• Marc Lostracco

    A black-focused school may not technically be segregation, but what it does is ghettoize the school system. If there is a problem with black kids not getting the curriculum they need, then the schools are failing all of our children as a whole.
    Throughout my education, I had barely a mention of black history, despite the fact that we encounter its legacy every single day, and we all directly benefit from the advances made—but believe-you-me, I had to know what date in pre-Confederation history the Treaty of Utrecht was signed. That’s where I see the problem lying.

  • andrew

    I haven’t made up my mind fully on this issue, but mostly I disagree with the idea. How is the “black” or even African experience homogenous enough to be able to accomodate the Diaspora? African students who have recently immigrated to Toronto from Northern Africa are very different from Southern African kids as well as Jamaican kids. What do they all have in common besides skin colour? Are there commonalities significant enough that are shared in all cultures based on the continent to allow for a distinct difference in pedagogy from a European-based system? If a afri/o-centric school has to teach an Ontario curriculum, how is going to differ from a regular school in the TDSB? Because of the experience of the teachers? These are things I’m curious about; ultimately I don’t have children so it isn’t that important to me.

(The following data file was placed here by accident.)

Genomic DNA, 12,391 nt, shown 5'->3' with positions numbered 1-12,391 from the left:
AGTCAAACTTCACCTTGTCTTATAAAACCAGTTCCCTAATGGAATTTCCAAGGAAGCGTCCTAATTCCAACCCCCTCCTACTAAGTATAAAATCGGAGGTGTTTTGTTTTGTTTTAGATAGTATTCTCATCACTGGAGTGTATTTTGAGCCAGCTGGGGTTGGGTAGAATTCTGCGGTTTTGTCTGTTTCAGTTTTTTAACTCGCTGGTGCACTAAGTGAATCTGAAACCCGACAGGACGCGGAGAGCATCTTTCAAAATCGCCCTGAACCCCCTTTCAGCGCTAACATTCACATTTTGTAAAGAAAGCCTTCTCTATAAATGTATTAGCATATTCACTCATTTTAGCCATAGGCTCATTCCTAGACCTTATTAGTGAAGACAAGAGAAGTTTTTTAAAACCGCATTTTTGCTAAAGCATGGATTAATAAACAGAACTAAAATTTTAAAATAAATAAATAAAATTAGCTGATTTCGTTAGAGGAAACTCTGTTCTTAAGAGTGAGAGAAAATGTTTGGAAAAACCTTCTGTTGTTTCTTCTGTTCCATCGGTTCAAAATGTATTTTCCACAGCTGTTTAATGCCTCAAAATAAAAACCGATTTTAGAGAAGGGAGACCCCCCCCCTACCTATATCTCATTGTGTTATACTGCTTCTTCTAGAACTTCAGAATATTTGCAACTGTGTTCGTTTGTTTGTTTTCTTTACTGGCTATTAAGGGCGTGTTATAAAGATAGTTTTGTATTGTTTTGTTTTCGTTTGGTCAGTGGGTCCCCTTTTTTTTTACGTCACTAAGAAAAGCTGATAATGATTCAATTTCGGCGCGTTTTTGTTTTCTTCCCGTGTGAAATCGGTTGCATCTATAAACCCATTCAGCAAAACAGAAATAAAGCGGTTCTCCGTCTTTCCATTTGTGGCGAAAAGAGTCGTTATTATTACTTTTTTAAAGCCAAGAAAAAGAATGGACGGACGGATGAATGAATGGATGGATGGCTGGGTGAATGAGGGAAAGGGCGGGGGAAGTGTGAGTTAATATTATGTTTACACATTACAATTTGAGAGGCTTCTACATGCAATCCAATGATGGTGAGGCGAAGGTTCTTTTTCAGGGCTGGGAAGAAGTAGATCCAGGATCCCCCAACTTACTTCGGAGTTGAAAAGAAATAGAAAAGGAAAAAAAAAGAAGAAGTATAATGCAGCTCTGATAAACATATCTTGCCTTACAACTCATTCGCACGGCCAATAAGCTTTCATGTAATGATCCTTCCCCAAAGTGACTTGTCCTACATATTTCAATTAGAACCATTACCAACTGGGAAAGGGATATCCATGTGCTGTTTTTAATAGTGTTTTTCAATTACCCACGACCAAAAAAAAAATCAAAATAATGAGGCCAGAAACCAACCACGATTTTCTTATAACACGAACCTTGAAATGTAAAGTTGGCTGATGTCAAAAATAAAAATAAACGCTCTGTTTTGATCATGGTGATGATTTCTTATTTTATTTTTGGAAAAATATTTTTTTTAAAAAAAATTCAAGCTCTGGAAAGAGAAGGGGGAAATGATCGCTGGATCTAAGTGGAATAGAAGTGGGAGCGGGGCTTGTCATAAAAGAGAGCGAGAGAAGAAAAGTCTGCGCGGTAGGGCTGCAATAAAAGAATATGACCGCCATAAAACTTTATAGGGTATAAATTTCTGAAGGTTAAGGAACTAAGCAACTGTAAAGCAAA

• Diisparishun

    African students who have recently immigrated to Toronto from Northern Africa are very different from Southern African kids as well as Jamaican kids.
    This is a small point, but I think that the curriculum primarily aimed at Black students and their heritages, so North African immigrants aren’t really of relevance. Mind you, by that standard Toronto has already had an Afrocentric cultural heritage school running since 1979, albeit without public funding. Maybe the TDSB would like to fund it?

  • rek

    Patrick – Evidently the TDSB felt that money would be put to better use with an Afrocentric school. Arguably the same kids will be receiving the benefit.
    Change of some sort was necessary, as status quo spending/funding has led to, or at least not corrected, a 40% drop out rate among black kids.